Gunby: Work on your short-game aim in the winter months – with a metal yardstick
Tee It Up
We are in the midst of our cold-weather golf season. In the next few columns, we will discuss what I suggest to get the most out of the days when we cannot play. In the winter, even if it is cold outside and the course is closed, you can develop better mechanics and improve your golf game without striking a single ball.
If your goal is to improve your handicap or scores, and you average 32 putts or more per round, then I would suggest working on your short game – pitch shots, chip shots and putting. No matter if you are an amateur or professional, 63 percent of your score is derived from less-than-full shots. Let’s take putting for example.
A great way to improve your aim is to take a metal yardstick – I prefer the metal yardstick over a wooden one as the wooden one may not be straight – and lay it on the floor.
Then practice looking at the target – where the yardstick is pointing – from directly behind. Approach the yardstick, holding the putter and placing the putter on the yardstick. Make sure the putter head is perpendicular to the target, which is easy to see with the yardstick.
Now, look at your target and then back at the putter and get used to your aim. Repeat this routine. Do many repetitions every day. Your aim will improve.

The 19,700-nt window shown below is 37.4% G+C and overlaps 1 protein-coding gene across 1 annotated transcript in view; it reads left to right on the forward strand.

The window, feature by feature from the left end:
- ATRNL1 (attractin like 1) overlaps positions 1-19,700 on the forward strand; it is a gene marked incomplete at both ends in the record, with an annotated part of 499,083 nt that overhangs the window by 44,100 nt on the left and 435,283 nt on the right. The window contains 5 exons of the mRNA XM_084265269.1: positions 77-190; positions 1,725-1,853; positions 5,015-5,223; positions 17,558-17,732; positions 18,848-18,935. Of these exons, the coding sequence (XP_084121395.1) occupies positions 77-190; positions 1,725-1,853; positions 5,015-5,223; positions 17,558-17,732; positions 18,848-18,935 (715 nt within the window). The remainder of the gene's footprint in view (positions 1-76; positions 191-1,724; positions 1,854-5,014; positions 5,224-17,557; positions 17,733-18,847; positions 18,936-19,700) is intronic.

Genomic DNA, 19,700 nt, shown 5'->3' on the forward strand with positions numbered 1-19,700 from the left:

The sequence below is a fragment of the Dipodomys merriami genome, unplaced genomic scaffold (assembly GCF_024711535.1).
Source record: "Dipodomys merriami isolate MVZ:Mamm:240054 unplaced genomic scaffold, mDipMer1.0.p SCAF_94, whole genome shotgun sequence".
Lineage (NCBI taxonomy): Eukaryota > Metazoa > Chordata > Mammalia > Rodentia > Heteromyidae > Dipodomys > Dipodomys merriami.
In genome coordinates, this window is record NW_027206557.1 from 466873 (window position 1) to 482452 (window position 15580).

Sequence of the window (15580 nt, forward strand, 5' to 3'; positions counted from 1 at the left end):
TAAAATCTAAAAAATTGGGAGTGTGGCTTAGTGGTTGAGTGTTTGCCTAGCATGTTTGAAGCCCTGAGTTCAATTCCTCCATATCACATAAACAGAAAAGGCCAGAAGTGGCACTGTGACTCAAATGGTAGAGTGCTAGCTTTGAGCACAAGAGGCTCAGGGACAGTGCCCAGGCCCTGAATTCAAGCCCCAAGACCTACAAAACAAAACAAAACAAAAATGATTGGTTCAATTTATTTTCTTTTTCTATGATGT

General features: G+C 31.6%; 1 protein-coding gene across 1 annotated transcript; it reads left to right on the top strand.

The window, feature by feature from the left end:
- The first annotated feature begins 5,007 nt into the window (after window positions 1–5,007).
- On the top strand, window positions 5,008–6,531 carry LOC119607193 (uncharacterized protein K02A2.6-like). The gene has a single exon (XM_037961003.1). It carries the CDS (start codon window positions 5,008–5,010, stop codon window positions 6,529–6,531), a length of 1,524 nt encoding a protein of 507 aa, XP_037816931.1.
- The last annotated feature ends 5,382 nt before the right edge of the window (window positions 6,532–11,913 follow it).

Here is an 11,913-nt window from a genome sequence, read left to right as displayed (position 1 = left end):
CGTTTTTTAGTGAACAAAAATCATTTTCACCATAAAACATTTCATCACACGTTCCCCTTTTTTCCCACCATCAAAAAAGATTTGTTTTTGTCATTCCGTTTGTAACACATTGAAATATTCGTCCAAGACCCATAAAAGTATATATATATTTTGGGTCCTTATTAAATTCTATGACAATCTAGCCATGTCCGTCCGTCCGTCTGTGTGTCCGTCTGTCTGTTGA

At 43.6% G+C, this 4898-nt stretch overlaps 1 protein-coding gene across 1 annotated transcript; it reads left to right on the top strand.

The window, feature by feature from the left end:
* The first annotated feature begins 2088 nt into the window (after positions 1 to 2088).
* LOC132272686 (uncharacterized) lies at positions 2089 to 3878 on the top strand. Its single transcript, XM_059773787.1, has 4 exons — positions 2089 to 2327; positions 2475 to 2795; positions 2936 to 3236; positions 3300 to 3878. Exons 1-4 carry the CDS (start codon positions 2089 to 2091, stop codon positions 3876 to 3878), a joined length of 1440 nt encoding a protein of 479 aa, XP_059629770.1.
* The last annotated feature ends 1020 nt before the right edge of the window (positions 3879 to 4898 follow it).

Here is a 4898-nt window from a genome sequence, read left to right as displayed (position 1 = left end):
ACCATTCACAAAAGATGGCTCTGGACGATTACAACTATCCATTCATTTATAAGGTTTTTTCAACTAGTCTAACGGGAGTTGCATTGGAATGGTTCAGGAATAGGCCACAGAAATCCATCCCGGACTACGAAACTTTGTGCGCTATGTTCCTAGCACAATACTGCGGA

Using the same yardstick, you can practice your putting stroke. Again, use your aiming routine. After you have aimed the putter, look at an imaginary ball in front of the putter and close your eyes.
As soon as you close your eyes, stroke a putt. Feel the tension in your hands staying consistent throughout the stroke. Vary the tension and figure out what works for you.
This tension will vary on the distance you must putt the ball. Feel some things no one can teach you, but you can learn on your own, such as rhythm, balance and timing.
The reasons I suggest doing this with your eyes closed are important. The reason we practice is that we want to develop fundamentally sound habits, and habits are defined as subconscious actions. Putting is very individualist and requires personalized feel; not mechanically focused-conscious thoughts. The kiss of death when putting is watching the putter head go back and forth.
Distance control is obtained through feel. And distance is the most important aspect of putting (the only other, and much lesser, factor is direction). Focusing and watching how far back and through the putter goes will destroy feel and distance control. Just feel the putter and the stroke. Continuing with your eyes closed, imagine various distances and feel it.
Another mistake that many will make with their eyes open is trying to keep the putter on target line throughout the stroke. Consciously attempting to keep the putter on a straight path will ruin your distance control. The putter will naturally travel on an elliptical arc. That arc depends on the type of putter, the golfer’s putting style, the length of the stroke, the lie of the putter, etc., but trying to keep the putter on line is futile.
More ideas on how to practice indoors to improve your golf game will be forthcoming.
John Gunby Sr. is a columnist for The Daily Courier. Reach him by email at firstname.lastname@example.org.